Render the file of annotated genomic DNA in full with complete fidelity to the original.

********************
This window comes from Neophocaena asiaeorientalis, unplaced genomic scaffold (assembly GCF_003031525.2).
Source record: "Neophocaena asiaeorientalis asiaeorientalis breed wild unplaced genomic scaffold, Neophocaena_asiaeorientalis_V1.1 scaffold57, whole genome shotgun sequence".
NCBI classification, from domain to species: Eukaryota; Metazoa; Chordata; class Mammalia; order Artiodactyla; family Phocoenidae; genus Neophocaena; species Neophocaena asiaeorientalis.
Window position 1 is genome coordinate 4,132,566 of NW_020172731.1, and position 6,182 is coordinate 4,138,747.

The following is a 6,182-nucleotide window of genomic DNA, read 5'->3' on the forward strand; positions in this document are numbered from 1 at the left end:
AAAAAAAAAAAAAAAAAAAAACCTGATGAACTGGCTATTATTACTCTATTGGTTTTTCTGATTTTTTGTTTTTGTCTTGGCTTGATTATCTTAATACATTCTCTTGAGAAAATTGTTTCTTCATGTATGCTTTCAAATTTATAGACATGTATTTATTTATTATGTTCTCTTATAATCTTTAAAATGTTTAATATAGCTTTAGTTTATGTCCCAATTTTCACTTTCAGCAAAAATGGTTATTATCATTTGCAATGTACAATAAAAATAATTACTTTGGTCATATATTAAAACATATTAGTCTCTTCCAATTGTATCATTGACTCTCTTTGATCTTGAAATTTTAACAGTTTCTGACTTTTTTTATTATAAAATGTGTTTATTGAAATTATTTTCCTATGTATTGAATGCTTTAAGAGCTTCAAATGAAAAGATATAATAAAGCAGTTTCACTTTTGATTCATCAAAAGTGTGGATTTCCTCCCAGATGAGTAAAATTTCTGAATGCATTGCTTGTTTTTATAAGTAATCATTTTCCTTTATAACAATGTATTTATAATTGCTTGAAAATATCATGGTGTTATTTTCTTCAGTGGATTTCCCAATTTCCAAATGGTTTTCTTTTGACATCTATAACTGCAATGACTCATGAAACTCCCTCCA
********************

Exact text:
This window comes from Neophocaena asiaeorientalis, unplaced genomic scaffold (assembly GCF_003031525.2).
Source record: "Neophocaena asiaeorientalis asiaeorientalis breed wild unplaced genomic scaffold, Neophocaena_asiaeorientalis_V1.1 scaffold57, whole genome shotgun sequence".
NCBI classification, from domain to species: Eukaryota; Metazoa; Chordata; class Mammalia; order Artiodactyla; family Phocoenidae; genus Neophocaena; species Neophocaena asiaeorientalis.
Window position 1 is genome coordinate 4,132,566 of NW_020172731.1, and position 6,182 is coordinate 4,138,747.

The following is a 6,182-nucleotide window of genomic DNA, read 5'->3' on the forward strand; positions in this document are numbered from 1 at the left end:
AAAAAAAAAAAAAAAAAAAAACCTGATGAACTGGCTATTATTACTCTATTGGTTTTTCTGATTTTTTGTTTTTGTCTTGGCTTGATTATCTTAATACATTCTCTTGAGAAAATTGTTTCTTCATGTATGCTTTCAAATTTATAGACATGTATTTATTTATTATGTTCTCTTATAATCTTTAAAATGTTTAATATAGCTTTAGTTTATGTCCCAATTTTCACTTTCAGCAAAAATGGTTATTATCATTTGCAATGTACAATAAAAATAATTACTTTGGTCATATATTAAAACATATTAGTCTCTTCCAATTGTATCATTGACTCTCTTTGATCTTGAAATTTTAACAGTTTCTGACTTTTTTTATTATAAAATGTGTTTATTGAAATTATTTTCCTATGTATTGAATGCTTTAAGAGCTTCAAATGAAAAGATATAATAAAGCAGTTTCACTTTTGATTCATCAAAAGTGTGGATTTCCTCCCAGATGAGTAAAATTTCTGAATGCATTGCTTGTTTTTATAAGTAATCATTTTCCTTTATAACAATGTATTTATAATTGCTTGAAAATATCATGGTGTTATTTTCTTCAGTGGATTTCCCAATTTCCAAATGGTTTTCTTTTGACATCTATAACTGCAATGACTCATGAAACTCCCTCCA